The Data-Driven Workshop Part 1: How to Model Independent Practice
When I was seven years old, my family moved from France to Philly. At the time, I didn’t speak a word of English, and walked into a classroom full of English proficient students. I struggled quite a bit at the beginning. My teachers weren’t particularly well-trained in working with students like me: newcomer, English learner, or what we now call emergent bilingual.
I remember very vividly how hard I tried to understand what was happening in the classroom, specifically what the teacher was saying. To this day, what stands out to me is the level of confusion I experienced because of how instruction was delivered in my second grade classroom.
The latest fad in education at the time were centers. Students were “engaged” through a greater number of centers: activities they would do “independently” while the teacher worked with a small group of students. At the beginning of each lesson, the teacher would introduce or review one center, and then send the class off to 5-8 different centers: creative writing, computers, math, science, social studies and reading. The centers were intended to develop a broad range of language goals, spanning a wide variety of content areas.
Every lesson would begin with the teacher modeling one of the centers, and Little Marie would listen very carefully. Too frequently, however, when it was time for Little Marie to go to a center, the center available to me wasn’t the one the teacher had just modeled. It was one of the other six centers that we had learned about days ago. Well, if you’ve ever been an entering language learner like me, you know that you can barely remember all of the steps and language that was taught an hour ago. So forget remembering what was taught days ago. Somehow, I had to make this system work for me: I spent two years sitting next to my buddy, Chelsea, and copied everything that she did; I wrote the same words, drew the same drawings, and even used the same colored markers. I had no idea what I was supposed to do!
The diagram on the left depicts how a teacher using learning centers only benefits a small fraction of students. It doesn’t give the rest of the students an opportunity to observe and practice the same language and skills. Some students may be lucky to practice the same goals as the teacher, but the majority do not. This is a big disservice to language learners.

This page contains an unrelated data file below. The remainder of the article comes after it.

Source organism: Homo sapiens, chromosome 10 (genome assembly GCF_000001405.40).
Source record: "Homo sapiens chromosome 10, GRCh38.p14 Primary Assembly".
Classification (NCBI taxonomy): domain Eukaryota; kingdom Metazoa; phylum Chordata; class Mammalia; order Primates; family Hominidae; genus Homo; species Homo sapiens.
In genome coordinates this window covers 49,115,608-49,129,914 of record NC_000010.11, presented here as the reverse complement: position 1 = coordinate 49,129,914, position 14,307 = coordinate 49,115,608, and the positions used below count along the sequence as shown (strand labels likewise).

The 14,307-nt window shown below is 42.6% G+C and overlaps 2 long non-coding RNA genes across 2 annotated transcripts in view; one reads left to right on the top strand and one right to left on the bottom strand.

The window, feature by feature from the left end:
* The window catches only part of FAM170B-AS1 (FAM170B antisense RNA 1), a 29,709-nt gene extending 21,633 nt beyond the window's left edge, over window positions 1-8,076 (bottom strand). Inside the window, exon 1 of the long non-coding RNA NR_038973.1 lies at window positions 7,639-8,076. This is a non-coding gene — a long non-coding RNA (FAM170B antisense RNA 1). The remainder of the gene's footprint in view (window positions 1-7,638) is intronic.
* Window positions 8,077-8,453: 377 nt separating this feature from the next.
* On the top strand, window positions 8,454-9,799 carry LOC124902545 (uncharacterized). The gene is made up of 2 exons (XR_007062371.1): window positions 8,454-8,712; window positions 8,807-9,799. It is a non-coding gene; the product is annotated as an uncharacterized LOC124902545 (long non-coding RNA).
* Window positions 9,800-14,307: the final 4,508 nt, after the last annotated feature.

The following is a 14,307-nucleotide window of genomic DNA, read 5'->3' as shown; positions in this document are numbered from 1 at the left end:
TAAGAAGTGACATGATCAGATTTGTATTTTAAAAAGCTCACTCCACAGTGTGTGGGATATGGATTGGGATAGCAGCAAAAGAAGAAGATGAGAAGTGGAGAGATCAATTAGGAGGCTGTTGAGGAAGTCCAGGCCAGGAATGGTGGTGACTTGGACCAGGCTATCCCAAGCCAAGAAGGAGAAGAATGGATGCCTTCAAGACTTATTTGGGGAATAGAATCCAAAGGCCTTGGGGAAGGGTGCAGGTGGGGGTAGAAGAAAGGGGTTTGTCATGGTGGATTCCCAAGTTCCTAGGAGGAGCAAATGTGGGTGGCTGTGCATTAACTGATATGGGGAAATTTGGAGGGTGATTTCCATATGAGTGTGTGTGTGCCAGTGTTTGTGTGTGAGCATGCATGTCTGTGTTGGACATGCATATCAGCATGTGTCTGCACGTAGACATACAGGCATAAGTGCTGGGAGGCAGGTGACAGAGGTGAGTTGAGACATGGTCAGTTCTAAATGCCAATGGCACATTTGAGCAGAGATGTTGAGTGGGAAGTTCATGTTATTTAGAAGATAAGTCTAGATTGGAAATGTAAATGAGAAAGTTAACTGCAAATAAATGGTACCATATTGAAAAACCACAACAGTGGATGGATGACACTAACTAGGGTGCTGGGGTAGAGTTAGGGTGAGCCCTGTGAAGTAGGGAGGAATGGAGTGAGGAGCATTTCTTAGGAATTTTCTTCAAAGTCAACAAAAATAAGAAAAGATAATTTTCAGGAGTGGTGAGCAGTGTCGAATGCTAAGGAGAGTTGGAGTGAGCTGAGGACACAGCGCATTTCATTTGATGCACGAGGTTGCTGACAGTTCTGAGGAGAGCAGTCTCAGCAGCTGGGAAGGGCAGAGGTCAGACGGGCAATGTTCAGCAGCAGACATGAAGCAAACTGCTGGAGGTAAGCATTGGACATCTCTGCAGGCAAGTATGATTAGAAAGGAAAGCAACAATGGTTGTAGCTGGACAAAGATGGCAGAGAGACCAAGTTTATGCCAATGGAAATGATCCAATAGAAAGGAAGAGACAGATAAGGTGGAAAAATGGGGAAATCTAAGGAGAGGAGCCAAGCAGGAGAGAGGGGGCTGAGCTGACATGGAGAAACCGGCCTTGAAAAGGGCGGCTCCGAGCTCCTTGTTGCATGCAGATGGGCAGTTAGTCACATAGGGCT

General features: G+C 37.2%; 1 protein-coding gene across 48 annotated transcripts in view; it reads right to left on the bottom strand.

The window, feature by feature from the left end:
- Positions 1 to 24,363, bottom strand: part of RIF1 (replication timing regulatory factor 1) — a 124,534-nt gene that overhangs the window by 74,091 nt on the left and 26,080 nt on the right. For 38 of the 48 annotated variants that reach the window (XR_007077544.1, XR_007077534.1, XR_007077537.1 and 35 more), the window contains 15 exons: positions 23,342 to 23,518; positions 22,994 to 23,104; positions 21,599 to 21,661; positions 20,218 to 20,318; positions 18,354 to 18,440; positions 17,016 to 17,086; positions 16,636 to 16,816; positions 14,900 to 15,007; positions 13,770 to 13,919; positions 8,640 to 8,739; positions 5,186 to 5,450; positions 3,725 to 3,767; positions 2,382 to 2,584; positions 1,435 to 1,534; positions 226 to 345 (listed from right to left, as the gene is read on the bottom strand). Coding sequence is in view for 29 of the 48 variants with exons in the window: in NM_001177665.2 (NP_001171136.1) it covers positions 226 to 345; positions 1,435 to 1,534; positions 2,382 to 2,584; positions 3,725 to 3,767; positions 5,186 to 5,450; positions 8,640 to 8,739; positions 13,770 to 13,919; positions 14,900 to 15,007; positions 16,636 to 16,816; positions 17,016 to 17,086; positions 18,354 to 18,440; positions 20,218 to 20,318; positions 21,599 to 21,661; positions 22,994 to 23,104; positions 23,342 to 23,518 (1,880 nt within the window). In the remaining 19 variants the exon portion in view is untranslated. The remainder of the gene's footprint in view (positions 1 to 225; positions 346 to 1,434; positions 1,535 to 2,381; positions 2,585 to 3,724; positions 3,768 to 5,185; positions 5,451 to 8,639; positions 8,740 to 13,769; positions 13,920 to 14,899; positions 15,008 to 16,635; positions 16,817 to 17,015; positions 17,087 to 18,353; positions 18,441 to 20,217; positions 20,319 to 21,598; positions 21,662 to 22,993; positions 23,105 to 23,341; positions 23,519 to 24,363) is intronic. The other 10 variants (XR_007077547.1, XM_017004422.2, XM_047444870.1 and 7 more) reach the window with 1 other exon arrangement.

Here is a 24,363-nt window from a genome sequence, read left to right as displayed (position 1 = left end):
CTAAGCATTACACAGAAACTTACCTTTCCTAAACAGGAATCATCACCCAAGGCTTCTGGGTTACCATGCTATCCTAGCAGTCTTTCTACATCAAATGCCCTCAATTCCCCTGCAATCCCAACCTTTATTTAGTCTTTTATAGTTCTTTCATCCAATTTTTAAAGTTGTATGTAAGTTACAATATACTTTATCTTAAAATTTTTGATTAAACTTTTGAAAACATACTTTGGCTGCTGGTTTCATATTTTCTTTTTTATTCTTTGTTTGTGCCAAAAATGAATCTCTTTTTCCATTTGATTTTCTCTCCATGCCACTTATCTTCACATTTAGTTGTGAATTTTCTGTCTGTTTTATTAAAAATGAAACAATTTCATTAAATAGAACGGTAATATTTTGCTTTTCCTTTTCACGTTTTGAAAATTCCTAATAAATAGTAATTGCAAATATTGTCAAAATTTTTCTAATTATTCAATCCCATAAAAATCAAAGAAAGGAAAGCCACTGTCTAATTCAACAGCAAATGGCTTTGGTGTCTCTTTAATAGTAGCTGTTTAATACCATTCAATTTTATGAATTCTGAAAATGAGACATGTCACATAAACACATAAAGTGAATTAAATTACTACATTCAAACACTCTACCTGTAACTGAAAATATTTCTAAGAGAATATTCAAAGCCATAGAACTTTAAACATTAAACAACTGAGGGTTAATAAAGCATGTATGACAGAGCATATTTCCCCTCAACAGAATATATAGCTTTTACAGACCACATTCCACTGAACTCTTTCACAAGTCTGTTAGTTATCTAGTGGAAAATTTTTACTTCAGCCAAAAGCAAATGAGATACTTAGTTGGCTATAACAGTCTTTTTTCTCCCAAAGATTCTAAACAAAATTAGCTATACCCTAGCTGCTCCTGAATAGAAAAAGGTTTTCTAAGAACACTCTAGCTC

The diagram to the right shows the teacher modeling one activity (or center), and that same activity being practiced by all kids. This enables an immediate transfer of both content and language for all of the students.
I share this story to illustrate how important it is for teachers to model exactly what the students will all do once they go off to independent practice. As a student, I rarely benefited from the teacher modeling because I was usually removed from the activity that was being taught. Every activity has its own language goals related to the materials (“dice”, “roll”, “count dots”) as well as the relevant social language involved (“Let’s take turns.”, “You go first.”, “I think it’s my turn.”) Even more difficult to attain, new activities require new academic language: “I counted 5 dots plus 3 dots. That’s 8 dots total.”
When teachers teach in a linear fashion, where their modeling mirrors what students will practice later, they enable students to meet and exceed expectations. The Data-Driven Workshop is based on a linear approach. Students can see what the expectations are during the model. They can try out the strategy and benefit from the feedback the teacher gives them during the guided practice. Even more important: they can begin an activity confidently using the skills, strategies and language they have seen modeled by the teacher and fellow students. A linear fashion to the workshop model means Little Marie gets to go off and do the exact same thing the teacher modeled at the beginning of the lesson.
Thankfully, I wasn’t taught using learning centers throughout my elementary years. Starting in fourth grade, Ms. Elias taught using this linear approach. Finally, in fourth grade, I became a reader in English. Mind you, I had been reading in French since before we moved to the States. So, it didn’t make sense that it took me so long to start decoding and comprehending well in a second language. Maybe if I had understood and been able to practice an activity immediately after hearing it, I would have made more progress!
I’ll be posting about the Data-Driven Workshop over the next few weeks. Thanks for tuning in, and feel free to subscribe to the blog here!